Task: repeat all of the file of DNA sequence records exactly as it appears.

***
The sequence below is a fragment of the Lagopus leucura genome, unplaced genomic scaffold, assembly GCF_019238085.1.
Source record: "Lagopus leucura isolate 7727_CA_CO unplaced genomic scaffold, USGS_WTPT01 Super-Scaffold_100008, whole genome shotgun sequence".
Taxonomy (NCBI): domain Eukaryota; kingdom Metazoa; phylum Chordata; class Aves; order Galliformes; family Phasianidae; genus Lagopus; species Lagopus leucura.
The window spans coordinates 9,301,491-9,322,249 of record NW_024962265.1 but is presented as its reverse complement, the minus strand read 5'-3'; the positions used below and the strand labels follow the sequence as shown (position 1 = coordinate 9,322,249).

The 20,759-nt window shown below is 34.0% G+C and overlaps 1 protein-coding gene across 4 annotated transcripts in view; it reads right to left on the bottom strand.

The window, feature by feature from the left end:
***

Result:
The sequence below is a fragment of the Lagopus leucura genome, unplaced genomic scaffold, assembly GCF_019238085.1.
Source record: "Lagopus leucura isolate 7727_CA_CO unplaced genomic scaffold, USGS_WTPT01 Super-Scaffold_100008, whole genome shotgun sequence".
Taxonomy (NCBI): domain Eukaryota; kingdom Metazoa; phylum Chordata; class Aves; order Galliformes; family Phasianidae; genus Lagopus; species Lagopus leucura.
The window spans coordinates 9,301,491-9,322,249 of record NW_024962265.1 but is presented as its reverse complement, the minus strand read 5'-3'; the positions used below and the strand labels follow the sequence as shown (position 1 = coordinate 9,322,249).

The 20,759-nt window shown below is 34.0% G+C and overlaps 1 protein-coding gene across 4 annotated transcripts in view; it reads right to left on the bottom strand.

The window, feature by feature from the left end: